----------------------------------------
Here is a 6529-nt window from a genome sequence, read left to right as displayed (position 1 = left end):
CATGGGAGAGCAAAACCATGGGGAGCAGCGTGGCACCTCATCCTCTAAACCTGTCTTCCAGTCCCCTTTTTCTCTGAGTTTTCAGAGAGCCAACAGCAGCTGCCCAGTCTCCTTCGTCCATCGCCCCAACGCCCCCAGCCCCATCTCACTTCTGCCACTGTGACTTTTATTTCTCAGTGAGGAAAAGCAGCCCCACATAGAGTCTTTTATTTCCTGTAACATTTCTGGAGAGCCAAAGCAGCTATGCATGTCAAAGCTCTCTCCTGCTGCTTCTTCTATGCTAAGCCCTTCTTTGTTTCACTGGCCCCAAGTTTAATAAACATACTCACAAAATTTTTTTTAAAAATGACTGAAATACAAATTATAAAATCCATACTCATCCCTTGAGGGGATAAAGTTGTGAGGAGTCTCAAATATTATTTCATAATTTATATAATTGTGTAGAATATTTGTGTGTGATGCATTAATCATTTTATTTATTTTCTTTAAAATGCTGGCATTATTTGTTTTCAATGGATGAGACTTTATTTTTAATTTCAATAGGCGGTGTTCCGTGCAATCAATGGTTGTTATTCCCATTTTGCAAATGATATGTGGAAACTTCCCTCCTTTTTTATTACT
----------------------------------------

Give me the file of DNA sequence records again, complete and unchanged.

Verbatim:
Here is a 6529-nt window from a genome sequence, read left to right as displayed (position 1 = left end):
CATGGGAGAGCAAAACCATGGGGAGCAGCGTGGCACCTCATCCTCTAAACCTGTCTTCCAGTCCCCTTTTTCTCTGAGTTTTCAGAGAGCCAACAGCAGCTGCCCAGTCTCCTTCGTCCATCGCCCCAACGCCCCCAGCCCCATCTCACTTCTGCCACTGTGACTTTTATTTCTCAGTGAGGAAAAGCAGCCCCACATAGAGTCTTTTATTTCCTGTAACATTTCTGGAGAGCCAAAGCAGCTATGCATGTCAAAGCTCTCTCCTGCTGCTTCTTCTATGCTAAGCCCTTCTTTGTTTCACTGGCCCCAAGTTTAATAAACATACTCACAAAATTTTTTTTAAAAATGACTGAAATACAAATTATAAAATCCATACTCATCCCTTGAGGGGATAAAGTTGTGAGGAGTCTCAAATATTATTTCATAATTTATATAATTGTGTAGAATATTTGTGTGTGATGCATTAATCATTTTATTTATTTTCTTTAAAATGCTGGCATTATTTGTTTTCAATGGATGAGACTTTATTTTTAATTTCAATAGGCGGTGTTCCGTGCAATCAATGGTTGTTATTCCCATTTTGCAAATGATATGTGGAAACTTCCCTCCTTTTTTATTACT